When Andre Citroen decided to incorporate in 1919, he designed the Citroen badge from an idea that came to him after the purchase of a patent in 1900. Said patent was for a design meshing a chevron shaped gear in a herringbone pattern which was used for milling. This gearing arrangement proved to be more efficient, smoother and much quieter than its predecessors, and a stylized version of this pattern would also later be displayed on his cars. After a 15 year run as President, Citroen’s career at the company he pioneered came to an end due to financial struggles. A serious gambling habit and overreaching innovations put the company in a serious financial situation, which eventually led to Michelin, the French tire manufacturer and Citroen’s majority creditor, taking over the company in 1935 and owning it until 1975.
There are two highly recognized models of Citroen car, the 2CV and the DS. Perhaps the most iconic is the Citroen 2CV or Deux Chevaux (meaning two horses.) Commonly referred to as “An Umbrella on Four Wheels,” the 2CV is an air-cooled, front engine and front wheel drive car that was introduced in Paris in 1948. Literally designed to be used off road, its suspension was engineered for very high travel in order to keep the car level on the rugged french roads. The initial 1948 build was started with a pull cord (rather than our modern key start), the fuel level was monitored with a measuring stick and the speedometer was attached to the windshield. The 2CV was produced up until 1990 with surprisingly few changes. Citroen built a total 5,114,966 of this model.
The DS – pronounced “day ess” – which phonetically is the same sound as the french word déesse, meaning goddess. The first model was introduced in 1955 and had a 20 year run until 1975. In 1999, the DS took third place in “The Car of the Century” (COTC), an award given to the 20th century’s most influential cars, beating the VW Beetle and Porsche 911. This car made dubious movie history as the car rented by the Griswold family in National Lampoon’s 1985 comedy European Vacation, classically getting stuck in a narrow medieval archway after fleeing a street brawl. A slightly more illustrious claim to fame, the DS was also the car that saved President Charles de Gaulle from an attempted assassination, escaping in a high speed chase as the car blocked the gun shots.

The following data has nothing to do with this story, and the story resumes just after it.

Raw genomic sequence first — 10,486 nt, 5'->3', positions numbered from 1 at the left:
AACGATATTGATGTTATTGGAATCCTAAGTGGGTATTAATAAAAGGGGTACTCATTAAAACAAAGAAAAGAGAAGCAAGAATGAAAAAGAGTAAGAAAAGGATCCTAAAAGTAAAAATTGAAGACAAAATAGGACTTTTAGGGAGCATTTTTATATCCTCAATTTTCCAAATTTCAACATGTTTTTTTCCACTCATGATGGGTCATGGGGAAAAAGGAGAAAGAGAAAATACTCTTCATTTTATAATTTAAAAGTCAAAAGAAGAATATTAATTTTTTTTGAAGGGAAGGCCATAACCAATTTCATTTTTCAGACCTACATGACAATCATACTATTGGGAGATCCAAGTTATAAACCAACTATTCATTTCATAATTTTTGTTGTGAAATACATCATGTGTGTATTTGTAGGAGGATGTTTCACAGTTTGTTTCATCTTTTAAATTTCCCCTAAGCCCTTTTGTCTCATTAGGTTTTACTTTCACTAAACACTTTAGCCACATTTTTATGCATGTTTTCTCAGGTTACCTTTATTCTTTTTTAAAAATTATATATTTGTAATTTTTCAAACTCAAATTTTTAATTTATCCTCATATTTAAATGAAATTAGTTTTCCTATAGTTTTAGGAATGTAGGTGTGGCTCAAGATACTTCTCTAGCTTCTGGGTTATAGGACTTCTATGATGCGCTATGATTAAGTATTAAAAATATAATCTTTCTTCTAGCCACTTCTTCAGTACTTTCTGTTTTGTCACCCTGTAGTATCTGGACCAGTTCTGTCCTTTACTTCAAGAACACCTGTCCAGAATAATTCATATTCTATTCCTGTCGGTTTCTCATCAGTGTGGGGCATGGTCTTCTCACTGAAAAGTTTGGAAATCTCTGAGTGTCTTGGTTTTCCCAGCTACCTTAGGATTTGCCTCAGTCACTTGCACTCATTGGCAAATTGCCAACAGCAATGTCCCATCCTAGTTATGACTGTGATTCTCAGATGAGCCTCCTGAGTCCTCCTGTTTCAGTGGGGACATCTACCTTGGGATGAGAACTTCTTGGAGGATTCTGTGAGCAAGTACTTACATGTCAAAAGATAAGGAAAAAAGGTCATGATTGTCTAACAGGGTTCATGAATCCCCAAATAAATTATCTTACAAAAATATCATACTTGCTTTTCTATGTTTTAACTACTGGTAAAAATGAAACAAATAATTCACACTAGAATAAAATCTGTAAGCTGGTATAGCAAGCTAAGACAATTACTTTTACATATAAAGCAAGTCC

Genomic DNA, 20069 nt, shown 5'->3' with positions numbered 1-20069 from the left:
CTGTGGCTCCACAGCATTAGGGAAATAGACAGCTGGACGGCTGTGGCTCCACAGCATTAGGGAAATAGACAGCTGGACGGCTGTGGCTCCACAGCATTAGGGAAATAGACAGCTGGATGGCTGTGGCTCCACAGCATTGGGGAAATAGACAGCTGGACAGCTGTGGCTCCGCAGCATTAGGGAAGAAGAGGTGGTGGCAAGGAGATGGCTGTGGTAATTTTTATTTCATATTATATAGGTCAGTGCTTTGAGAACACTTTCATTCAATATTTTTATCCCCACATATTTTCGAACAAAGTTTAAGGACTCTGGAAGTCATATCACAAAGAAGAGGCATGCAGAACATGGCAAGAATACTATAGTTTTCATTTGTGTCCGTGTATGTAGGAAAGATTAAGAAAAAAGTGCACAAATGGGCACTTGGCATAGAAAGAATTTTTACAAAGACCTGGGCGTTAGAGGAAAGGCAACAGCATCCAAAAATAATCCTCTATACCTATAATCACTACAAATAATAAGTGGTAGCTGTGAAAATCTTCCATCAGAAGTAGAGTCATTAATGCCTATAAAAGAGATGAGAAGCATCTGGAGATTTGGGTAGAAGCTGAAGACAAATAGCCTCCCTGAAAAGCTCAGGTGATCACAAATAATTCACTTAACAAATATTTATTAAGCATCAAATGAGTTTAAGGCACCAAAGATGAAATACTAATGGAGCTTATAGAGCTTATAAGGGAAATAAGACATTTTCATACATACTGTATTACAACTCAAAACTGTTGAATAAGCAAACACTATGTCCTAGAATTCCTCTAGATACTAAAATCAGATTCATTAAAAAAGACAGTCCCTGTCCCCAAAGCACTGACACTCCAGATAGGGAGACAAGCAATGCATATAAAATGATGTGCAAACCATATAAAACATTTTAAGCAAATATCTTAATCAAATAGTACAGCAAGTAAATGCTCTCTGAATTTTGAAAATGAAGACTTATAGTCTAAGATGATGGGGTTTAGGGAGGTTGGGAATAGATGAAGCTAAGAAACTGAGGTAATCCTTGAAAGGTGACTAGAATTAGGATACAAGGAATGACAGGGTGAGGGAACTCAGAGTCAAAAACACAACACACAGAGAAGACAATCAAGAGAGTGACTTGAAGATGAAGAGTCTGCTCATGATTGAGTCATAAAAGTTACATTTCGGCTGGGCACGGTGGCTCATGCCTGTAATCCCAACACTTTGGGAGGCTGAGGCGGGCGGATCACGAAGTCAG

Today, Citroen is owned by PSA Groupe. PSA stands for Peugeot Société Anonyme and has owned Citroen since 1976. They are headquartered near Paris, France.
Jason Paynter is a classic car appraiser, collector and unabashed enthusiast. He is the author of the book, Drop, Throttle, Oversteer: Collecting & Investing in Classic Cars, and host of the Classic Car Corner podcast, on iTunes, Spotify and all your other favorite outlets. He lives in Louisville, KY with his beautiful wife and three sons who are (heaven help him) of driving age. Jason is also a certified appraiser and would be more than happy to assist in helping valuate your collection or answer any of your questions about cars. Email him at email@example.com.